I really enjoyed this week’s readings on inclusive pedagogy because I think it is something that we all have to consider as teachers, especially when it comes to implicit biases. We all have grown up with unique experiences, and those views without a doubt shape the way we teach. Understanding how we can be self-aware of it when we go into the classroom will ultimately make us more successful teachers in the long run.
The Georgetown article had some good strategies that I’ve tried to incorporate into my teaching style. For example, the idea that diversity will be present in the classroom is true, and it does not just mean in terms of racially. I teach a public speaking class where I have students from all sorts of majors at Virginia Tech. That’s why we have speeches in the class where they can talk about concepts they have learned about in their major. I think that in turn gets them comfortable talking about something they have a baseline understanding about and as a result makes my class more enjoyable.
In addition, I love getting to know my students on an individual basis. Before classes start, I always play music- mostly older music such as “Signed, Sealed, Delivered” by Stevie Wonder and “Move on Up” by Curtis Mayfield. My goal is that hopefully that will get them relaxed heading into class. Also, we do these informal assignments called “impromptu speeches” where I will ask students to share their thoughts on a random topic. For example, last week I ask my students to share their favorite place to eat off campus in Blacksburg and I ended up getting all but one student to participate! Asking our students questions to get to know them personally helps foster a good classroom culture and hopefully brings forth active listeners and engagement.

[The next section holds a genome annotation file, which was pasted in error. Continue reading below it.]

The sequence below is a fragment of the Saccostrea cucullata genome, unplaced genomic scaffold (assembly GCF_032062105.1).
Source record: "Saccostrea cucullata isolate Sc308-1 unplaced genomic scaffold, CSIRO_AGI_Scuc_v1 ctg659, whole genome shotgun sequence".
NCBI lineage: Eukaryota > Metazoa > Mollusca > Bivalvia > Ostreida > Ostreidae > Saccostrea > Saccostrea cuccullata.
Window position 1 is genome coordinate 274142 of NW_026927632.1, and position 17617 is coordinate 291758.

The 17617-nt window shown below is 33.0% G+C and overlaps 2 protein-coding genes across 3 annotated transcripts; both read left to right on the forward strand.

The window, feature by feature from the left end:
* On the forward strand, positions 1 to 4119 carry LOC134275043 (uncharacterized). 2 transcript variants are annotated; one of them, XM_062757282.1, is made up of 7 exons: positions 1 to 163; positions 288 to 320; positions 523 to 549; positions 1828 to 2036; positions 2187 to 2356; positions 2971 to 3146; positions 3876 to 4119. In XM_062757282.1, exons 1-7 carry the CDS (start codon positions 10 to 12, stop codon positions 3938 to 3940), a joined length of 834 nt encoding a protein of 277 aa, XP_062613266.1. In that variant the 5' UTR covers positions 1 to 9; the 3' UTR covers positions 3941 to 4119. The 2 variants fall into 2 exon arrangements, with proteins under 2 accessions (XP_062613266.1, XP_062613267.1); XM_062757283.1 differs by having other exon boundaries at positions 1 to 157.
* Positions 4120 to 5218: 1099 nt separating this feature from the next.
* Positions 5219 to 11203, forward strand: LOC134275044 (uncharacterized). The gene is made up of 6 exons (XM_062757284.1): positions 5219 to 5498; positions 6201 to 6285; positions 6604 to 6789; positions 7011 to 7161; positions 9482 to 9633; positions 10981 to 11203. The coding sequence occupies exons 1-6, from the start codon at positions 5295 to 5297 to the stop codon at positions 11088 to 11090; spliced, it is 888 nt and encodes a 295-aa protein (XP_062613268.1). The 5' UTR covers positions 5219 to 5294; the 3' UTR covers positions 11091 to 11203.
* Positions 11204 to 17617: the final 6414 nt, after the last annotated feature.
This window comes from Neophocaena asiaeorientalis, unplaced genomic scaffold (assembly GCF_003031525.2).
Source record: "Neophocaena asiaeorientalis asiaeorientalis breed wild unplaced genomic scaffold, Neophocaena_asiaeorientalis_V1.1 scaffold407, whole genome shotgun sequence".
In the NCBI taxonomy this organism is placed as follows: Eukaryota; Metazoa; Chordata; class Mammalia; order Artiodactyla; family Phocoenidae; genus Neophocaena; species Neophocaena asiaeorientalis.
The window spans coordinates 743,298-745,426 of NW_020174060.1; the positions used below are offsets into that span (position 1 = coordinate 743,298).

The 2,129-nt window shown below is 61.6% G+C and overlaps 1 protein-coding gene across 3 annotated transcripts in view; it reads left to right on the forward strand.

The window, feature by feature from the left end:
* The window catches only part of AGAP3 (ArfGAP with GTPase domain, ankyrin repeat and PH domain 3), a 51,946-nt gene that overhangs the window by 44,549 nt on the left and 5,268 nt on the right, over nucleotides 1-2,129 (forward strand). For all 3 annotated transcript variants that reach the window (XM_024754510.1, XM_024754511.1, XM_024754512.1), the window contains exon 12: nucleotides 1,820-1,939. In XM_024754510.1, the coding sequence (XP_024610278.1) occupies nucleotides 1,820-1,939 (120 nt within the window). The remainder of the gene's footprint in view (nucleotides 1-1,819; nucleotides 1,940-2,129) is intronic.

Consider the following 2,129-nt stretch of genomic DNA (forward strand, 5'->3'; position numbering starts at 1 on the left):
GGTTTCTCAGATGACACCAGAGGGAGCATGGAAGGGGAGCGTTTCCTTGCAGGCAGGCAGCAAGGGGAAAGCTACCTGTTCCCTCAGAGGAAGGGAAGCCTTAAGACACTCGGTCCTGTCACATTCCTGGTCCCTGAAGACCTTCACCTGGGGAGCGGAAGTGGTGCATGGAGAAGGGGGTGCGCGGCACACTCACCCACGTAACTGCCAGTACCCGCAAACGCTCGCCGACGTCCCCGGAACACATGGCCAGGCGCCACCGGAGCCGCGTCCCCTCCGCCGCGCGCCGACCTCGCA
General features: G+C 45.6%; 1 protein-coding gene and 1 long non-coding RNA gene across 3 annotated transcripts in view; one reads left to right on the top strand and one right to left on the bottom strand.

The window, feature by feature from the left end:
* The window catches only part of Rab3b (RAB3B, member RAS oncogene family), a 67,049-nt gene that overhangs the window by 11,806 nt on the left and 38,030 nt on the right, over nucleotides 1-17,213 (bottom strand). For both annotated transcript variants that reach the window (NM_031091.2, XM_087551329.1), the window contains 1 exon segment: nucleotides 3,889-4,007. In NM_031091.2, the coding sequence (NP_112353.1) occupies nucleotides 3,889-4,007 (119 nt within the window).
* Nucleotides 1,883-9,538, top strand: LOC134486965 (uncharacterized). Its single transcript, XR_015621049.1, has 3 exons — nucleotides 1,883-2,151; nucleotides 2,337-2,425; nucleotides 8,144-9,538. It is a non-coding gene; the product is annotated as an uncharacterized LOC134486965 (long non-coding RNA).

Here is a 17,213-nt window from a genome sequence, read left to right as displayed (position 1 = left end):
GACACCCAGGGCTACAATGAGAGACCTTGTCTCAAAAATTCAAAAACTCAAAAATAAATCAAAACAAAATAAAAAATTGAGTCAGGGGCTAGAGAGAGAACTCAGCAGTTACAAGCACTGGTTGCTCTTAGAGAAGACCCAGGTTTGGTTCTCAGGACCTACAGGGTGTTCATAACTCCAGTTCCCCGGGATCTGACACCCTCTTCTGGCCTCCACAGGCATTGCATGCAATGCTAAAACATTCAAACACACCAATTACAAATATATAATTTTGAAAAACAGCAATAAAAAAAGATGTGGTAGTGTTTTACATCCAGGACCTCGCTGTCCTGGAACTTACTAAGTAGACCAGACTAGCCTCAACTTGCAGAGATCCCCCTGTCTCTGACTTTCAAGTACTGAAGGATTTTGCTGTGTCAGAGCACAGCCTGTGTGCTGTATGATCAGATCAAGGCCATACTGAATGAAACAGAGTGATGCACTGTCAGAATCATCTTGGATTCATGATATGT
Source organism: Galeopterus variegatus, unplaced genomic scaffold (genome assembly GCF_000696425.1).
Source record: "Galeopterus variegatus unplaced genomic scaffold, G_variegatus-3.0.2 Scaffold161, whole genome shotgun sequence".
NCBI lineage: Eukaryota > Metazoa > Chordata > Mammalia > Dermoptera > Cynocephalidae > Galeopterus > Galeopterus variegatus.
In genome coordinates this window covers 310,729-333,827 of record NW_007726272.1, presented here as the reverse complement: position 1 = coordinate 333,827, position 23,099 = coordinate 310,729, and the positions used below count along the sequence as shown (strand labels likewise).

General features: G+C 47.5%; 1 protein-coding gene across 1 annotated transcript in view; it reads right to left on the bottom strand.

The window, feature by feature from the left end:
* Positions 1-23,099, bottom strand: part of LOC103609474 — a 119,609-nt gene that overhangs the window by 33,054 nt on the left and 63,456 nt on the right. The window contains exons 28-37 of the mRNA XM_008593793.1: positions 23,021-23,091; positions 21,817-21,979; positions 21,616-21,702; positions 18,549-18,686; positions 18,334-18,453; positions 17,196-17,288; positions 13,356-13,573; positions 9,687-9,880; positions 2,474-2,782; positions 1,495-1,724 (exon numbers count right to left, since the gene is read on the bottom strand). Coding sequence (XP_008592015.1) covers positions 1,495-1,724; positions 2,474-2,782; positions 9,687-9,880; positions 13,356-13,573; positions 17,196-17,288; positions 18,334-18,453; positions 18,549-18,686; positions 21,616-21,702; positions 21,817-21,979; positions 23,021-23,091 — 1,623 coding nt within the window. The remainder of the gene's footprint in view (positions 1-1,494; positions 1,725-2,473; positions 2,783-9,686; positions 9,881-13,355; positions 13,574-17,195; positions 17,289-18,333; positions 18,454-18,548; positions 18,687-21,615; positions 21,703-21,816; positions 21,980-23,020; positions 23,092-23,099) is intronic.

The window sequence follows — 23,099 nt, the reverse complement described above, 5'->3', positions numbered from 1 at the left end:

What do other folks do to promote an inclusive learning style? I would love to be able to take some of your feedback back to my students.
I did not know how to feel when I found out that I would be a graduate teaching assistant teaching a public speaking class comprising of approximately 80 students. I had never imagined that I would teach in any setting. However I come from a family of teachers, so maybe it was something that I would have tried out eventually.
I do not usually consider myself someone who gets overwhelmed, but the week leading up to the first day of classes I was close. We had a weeklong orientation the week prior to get ready for teaching, and while I did not doubt that it would prepare me, it was still an immense amount of information to take in. While other TAs gave advice on the best way to approach teaching, ultimately I knew that I would not really find the answer until I went into the classroom myself.
I have always liked teachers who were passionate about what they were teaching and approachable, yet serious enough to command control of the classroom. I decided that I would take what I could from them, in the end I would have to forge my own identity. I decided to be myself as best I could, corny jokes included.
Don’t get me wrong. I do not just totally act like myself unfiltered in the classroom. There is still a level of professionalism I try to bring to my students. But after I took a deep breath that first day, I was more at ease with trying to do my job. Also, I think students are more understanding than we give them credit for. Most understand when you try to do your best, and displaying the passion you have for your class is a plus.
I have no plans to enter teaching after I finish my masters, but there are many skills that we all gain from working in this profession. In particular, working with others and watching our students grow and develop in their skills. Ultimately however, we find out about ourselves in the way we teach skills to others. I hope to have gotten better at that by the end of this year.
This post is for the pedagogy category!